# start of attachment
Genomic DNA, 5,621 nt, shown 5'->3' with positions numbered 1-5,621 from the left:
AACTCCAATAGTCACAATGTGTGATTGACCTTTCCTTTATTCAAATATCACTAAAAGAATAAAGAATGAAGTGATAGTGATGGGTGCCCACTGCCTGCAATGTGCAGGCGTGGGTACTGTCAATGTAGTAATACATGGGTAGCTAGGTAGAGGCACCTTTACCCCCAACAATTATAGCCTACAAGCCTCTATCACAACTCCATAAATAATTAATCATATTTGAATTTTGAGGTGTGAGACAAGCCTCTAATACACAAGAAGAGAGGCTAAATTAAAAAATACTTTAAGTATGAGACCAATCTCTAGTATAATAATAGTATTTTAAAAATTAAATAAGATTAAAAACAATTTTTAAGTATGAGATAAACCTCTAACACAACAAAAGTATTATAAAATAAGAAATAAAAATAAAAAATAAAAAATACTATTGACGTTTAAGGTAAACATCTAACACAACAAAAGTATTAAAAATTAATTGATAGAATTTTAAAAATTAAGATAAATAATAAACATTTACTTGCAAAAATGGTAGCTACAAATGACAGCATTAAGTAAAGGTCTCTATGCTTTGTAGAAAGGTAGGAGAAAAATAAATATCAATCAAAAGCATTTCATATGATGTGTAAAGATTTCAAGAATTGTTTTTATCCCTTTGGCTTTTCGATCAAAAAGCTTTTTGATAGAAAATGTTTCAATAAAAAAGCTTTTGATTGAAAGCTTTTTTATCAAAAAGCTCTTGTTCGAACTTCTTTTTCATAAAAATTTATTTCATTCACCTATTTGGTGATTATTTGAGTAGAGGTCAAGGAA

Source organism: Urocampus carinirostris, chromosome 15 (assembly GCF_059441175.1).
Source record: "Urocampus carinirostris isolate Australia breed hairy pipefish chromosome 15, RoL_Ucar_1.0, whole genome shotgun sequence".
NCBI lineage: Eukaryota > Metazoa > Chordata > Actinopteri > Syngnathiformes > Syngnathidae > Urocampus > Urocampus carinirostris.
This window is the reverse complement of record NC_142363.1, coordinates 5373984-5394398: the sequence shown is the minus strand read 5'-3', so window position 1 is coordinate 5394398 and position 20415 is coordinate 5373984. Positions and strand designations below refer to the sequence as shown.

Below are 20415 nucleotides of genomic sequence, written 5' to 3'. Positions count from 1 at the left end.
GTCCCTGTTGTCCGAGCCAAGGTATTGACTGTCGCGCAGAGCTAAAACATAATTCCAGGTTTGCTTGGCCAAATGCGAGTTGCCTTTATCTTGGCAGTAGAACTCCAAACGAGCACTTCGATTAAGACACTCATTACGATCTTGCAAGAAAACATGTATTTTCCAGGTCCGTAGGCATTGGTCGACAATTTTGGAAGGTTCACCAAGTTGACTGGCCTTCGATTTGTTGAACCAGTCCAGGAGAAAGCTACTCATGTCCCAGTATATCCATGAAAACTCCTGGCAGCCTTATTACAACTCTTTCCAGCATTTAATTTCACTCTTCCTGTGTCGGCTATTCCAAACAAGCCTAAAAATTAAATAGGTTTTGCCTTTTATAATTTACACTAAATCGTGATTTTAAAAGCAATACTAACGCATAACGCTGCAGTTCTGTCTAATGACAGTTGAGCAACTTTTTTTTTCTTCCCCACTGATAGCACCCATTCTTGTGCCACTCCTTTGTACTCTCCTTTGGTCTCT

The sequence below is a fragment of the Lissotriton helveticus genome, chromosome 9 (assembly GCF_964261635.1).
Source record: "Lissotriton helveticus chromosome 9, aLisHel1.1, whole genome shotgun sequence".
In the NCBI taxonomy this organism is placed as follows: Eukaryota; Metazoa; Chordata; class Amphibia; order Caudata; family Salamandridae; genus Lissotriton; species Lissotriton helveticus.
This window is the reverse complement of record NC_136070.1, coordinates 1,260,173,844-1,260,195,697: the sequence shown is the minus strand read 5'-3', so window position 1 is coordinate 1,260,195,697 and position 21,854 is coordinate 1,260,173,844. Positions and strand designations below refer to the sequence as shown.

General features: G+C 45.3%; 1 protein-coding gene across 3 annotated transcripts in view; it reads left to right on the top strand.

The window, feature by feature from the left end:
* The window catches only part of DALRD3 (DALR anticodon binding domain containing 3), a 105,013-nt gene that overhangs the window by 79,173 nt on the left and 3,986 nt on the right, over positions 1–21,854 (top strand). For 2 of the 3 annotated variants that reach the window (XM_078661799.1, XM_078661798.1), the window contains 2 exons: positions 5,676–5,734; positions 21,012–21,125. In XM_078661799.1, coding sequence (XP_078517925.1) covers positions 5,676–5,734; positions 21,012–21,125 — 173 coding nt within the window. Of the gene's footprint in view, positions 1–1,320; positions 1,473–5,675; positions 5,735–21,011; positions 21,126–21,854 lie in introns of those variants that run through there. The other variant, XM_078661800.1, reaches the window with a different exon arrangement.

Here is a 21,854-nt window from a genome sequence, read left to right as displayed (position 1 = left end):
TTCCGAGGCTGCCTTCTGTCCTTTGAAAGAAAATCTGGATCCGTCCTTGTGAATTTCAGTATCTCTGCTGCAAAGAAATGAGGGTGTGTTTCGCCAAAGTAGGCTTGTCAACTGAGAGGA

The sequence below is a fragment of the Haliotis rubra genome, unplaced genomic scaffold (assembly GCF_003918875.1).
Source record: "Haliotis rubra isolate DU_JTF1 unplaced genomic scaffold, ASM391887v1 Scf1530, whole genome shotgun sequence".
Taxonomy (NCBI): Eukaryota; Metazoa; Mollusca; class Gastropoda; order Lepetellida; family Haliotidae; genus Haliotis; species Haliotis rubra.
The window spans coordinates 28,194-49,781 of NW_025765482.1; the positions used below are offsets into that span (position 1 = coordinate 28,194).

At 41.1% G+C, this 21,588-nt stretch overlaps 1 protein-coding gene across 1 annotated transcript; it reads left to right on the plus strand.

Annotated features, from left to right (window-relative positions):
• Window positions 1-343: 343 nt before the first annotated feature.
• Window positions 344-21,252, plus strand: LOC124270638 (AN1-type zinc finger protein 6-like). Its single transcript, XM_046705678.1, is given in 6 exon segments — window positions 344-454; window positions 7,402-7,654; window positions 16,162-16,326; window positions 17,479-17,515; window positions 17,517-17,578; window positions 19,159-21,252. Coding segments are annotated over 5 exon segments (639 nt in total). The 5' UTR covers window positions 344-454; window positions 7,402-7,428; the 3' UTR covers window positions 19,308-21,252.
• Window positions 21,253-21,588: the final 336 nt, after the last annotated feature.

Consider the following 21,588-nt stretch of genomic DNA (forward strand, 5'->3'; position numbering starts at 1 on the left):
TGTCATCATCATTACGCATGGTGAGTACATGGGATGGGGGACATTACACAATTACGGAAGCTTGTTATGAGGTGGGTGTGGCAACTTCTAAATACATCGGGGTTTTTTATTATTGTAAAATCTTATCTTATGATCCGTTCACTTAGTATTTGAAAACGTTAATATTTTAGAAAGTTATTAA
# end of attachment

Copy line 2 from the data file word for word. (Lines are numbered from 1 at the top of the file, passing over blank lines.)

AACTCCAATAGTCACAATGTGTGATTGACCTTTCCTTTATTCAAATATCACTAAAAGAATAAAGAATGAAGTGATAGTGATGGGTGCCCACTGCCTGCAATGTGCAGGCGTGGGTACTGTCAATGTAGTAATACATGGGTAGCTAGGTAGAGGCACCTTTACCCCCAACAATTATAGCCTACAAGCCTCTATCACAACTCCATAAATAATTAATCATATTTGAATTTTGAGGTGTGAGACAAGCCTCTAATACACAAGAAGAGAGGCTAAATTAAAAAATACTTTAAGTATGAGACCAATCTCTAGTATAATAATAGTATTTTAAAAATTAAATAAGATTAAAAACAATTTTTAAGTATGAGATAAACCTCTAACACAACAAAAGTATTATAAAATAAGAAATAAAAATAAAAAATAAAAAATACTATTGACGTTTAAGGTAAACATCTAACACAACAAAAGTATTAAAAATTAATTGATAGAATTTTAAAAATTAAGATAAATAATAAACATTTACTTGCAAAAATGGTAGCTACAAATGACAGCATTAAGTAAAGGTCTCTATGCTTTGTAGAAAGGTAGGAGAAAAATAAATATCAATCAAAAGCATTTCATATGATGTGTAAAGATTTCAAGAATTGTTTTTATCCCTTTGGCTTTTCGATCAAAAAGCTTTTTGATAGAAAATGTTTCAATAAAAAAGCTTTTGATTGAAAGCTTTTTTATCAAAAAGCTCTTGTTCGAACTTCTTTTTCATAAAAATTTATTTCATTCACCTATTTGGTGATTATTTGAGTAGAGGTCAAGGAA